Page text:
I'm thankful for the Mayflower travelers and the Pilgrims who celebrated the first Thanksgiving.  As far as I know I'm not a descendant of a Mayflower Pilgrim but nonetheless I'm thankful for their endurance through the hardships they faced and their willingness to leave all things known and travel into the unknown.  Without them, I might not be here. 

And then I thought of the early Patriots and soldiers, the signers of the Declaration of Independence, the men and women who fought so bravely to create a free country.  I'm thankful for their courage to stand and fight, and sometimes die, for their beliefs.  Of course I'm grateful for all our service men and women who sacrifice and have sacrificed to preserve our nation's freedoms.

To my mind came Johannes Gutenberg, his printing press, books, the printed word in books, the virtually printed word, libraries, bookstores, and the ability to read and write.  How grateful for those blessings I am!

I'm grateful to my Savior, Jesus Christ, for living, for being an example, for being strong enough and committed enough to die so that we could have eternal life.

And what would I do without my ancestors?!  I wouldn't be here, of course.  I'm thankful to them for weathering the lean and difficult years, grateful to those who were strong and forward-thinking and to those who may have struggled to be strong.

I'm grateful to have living relatives.  My siblings and their spouses have become friends, as have my adult daughters.  All bring joy to my life.  I'm also grateful for friends both near and far.

I'm thankful to be alive on this wondrous and beautiful earth and to have lived through difficult times as well as easy times.  The easy times give me the strength to face the challenges; facing the challenges makes the other times easier.  And both give me a richer perspective and more understanding, patience, and desire to be grateful.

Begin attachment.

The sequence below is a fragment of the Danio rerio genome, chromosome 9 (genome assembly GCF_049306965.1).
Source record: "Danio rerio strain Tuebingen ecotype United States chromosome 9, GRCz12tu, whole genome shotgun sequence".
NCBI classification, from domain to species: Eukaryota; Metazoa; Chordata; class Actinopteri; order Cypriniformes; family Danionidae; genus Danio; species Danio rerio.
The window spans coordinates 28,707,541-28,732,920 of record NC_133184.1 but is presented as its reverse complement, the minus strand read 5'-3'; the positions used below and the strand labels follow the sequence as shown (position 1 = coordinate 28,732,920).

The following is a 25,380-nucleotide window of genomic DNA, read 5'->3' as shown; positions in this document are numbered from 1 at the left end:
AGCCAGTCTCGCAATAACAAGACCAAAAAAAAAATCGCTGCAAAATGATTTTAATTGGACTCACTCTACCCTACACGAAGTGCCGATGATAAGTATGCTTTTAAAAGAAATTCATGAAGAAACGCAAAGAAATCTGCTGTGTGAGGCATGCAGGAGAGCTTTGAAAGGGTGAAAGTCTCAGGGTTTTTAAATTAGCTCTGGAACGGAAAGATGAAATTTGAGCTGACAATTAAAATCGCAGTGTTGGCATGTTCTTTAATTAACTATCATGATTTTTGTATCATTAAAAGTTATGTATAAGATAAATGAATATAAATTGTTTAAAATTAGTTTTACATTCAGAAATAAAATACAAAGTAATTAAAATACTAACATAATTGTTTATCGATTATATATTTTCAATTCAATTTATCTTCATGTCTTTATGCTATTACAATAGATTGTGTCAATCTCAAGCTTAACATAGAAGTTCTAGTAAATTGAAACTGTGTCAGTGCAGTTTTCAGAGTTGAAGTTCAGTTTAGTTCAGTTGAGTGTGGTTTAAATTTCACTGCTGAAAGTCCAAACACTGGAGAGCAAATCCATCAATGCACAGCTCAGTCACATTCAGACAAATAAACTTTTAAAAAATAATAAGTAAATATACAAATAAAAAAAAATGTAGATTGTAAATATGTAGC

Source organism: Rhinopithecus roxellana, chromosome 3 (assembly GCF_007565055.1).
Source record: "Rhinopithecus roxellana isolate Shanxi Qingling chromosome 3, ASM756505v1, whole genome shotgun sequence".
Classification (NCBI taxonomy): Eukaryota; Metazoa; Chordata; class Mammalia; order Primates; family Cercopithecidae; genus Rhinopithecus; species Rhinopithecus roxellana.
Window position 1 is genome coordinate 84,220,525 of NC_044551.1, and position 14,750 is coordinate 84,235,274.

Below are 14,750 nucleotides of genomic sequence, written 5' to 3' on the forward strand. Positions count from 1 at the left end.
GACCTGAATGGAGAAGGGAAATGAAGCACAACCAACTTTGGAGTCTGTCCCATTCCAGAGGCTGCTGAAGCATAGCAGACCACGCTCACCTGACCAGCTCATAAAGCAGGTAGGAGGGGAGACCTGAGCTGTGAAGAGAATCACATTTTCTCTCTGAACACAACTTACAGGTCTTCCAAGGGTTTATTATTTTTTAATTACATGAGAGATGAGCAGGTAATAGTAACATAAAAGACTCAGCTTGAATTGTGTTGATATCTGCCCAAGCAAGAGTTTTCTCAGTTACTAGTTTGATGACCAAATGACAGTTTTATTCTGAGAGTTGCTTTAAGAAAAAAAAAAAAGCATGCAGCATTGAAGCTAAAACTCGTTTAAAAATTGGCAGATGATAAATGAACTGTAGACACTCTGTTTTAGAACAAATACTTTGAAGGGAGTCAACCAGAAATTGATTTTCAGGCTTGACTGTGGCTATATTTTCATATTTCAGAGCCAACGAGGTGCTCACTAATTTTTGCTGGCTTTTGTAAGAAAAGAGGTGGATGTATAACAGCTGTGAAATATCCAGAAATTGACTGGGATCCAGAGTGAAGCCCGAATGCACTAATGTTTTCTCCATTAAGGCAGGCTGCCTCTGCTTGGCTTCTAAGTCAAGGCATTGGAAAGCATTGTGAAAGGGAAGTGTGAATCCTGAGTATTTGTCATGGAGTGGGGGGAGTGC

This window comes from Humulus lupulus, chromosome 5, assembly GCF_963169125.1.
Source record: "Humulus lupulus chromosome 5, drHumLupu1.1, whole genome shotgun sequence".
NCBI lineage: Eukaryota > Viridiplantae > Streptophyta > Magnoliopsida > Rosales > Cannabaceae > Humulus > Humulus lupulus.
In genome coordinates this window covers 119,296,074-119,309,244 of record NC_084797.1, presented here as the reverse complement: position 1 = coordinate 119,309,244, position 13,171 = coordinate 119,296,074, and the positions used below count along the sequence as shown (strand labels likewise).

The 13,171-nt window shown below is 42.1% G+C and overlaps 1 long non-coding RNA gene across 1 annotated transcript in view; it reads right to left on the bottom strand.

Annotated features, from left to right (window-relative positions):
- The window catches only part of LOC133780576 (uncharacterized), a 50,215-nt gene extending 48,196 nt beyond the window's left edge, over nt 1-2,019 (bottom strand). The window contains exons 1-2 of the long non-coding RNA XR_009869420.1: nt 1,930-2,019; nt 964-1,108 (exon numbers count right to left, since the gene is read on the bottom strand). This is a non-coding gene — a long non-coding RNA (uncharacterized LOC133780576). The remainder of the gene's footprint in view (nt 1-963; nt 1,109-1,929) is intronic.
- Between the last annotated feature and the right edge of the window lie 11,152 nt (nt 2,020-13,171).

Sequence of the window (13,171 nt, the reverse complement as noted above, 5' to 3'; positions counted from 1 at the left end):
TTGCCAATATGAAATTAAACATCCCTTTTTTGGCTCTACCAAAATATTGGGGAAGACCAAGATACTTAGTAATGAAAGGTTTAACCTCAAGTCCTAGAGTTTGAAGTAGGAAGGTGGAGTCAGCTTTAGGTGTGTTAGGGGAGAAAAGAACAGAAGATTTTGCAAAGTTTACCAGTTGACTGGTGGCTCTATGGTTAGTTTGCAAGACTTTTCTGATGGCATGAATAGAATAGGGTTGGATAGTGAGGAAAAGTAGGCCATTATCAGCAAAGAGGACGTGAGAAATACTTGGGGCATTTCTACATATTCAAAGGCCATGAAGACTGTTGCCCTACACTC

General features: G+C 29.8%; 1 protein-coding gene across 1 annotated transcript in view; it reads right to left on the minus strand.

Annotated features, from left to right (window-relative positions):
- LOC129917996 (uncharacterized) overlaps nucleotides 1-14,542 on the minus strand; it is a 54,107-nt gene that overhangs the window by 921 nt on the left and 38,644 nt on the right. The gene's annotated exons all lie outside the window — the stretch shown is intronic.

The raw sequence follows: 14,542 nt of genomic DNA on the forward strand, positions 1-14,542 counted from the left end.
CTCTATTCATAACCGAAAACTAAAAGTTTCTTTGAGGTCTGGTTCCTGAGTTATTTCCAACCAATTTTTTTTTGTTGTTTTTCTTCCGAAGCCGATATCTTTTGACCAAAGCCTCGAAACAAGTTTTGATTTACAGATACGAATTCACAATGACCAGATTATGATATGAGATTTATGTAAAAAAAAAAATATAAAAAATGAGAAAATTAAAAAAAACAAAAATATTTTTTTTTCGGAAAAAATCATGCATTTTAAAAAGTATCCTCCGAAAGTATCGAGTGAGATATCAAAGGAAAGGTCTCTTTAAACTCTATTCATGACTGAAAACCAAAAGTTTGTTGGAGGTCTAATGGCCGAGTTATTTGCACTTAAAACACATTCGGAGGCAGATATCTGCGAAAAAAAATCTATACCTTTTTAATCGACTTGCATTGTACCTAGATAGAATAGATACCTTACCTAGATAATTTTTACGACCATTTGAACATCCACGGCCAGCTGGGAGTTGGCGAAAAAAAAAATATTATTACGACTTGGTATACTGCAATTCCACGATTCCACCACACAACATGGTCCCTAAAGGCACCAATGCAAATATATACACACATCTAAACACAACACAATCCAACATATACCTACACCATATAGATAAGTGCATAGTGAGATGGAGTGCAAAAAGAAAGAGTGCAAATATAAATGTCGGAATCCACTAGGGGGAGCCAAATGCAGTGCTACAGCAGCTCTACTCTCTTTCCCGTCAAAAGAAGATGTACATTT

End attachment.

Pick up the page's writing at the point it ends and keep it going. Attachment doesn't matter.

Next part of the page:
The list could go on for a very long time . . . .

I hope you, dear readers, have had a Happy Thanksgiving, rich with blessings, memories, and gratitude.

--Nancy.

Copyright © 2014 Nancy Messier. All Rights Reserved.

Sunday, November 23, 2014

Dixon and Rebecca - Sunday's Obituaries

Dixon and Rebecca (Smith) Bartley are my great-great-grandparents.  Their daughter, Elvira, was my father's maternal grandmother.  Both died at their home in Bruin, Parker Township, Butler County, Pennsylvania.

Obituary of Rebecca (Smith) Bartley
The Butler Citizen, January 4, 1900
BARTLEY---At her home near Bruin,
    Friday, Dec. 29, 1899.  Mrs. Dixon
    Bartley, aged about 85 years.
    The interment was at Bear Creek
cemetery.  Her death makes the first
break in a trio of old couples living at
Bruin.  Harvey Gibson and wife, John
Daubenspeck and wife, and the Bartleys
lived on adjoining places, were all over
80 years of age and all had been married
over sixty years.

Obituary of Dixon Bartley
The Butler Citizen, April 26, 1900
BARTLEY---At his home in Parker
    twp.  April 22, 1900, Dixon Bartley,
    aged 95  years.


Observations
It's unfortunate that Rebecca's death notice does not state her first name or her maiden name.  If I were searching for her and knew only her maiden name and not her husband's name, this obituary would be of no use to me.  Thank goodness I found other sources that give her maiden name and information about hers and Dixon's marriage.

From other sources I know that Rebecca died of cancer.  Less than four months later, Dixon died of pneumonia.  It could be just me but I have to think that Dixon and Rebecca were really close.  My romantic self imagines that after his beloved wife Rebecca died, Dixon had little reason to keep going, to carry on. 

--Nancy.

Copyright © 2014 Nancy Messier. All Rights Reserved.

Wednesday, November 19, 2014

Work, Lice, My Ancestors, and Me

I did not have much foresight when I was younger.  As my husband and I were preparing to leave for Peace Corps service, my father said, "What are you two doing?  You should be planning for retirement."  I was 28 at the time and retirement seemed in the long-distant future:  no need to think about it on the verge of a new adventure.  And off we went.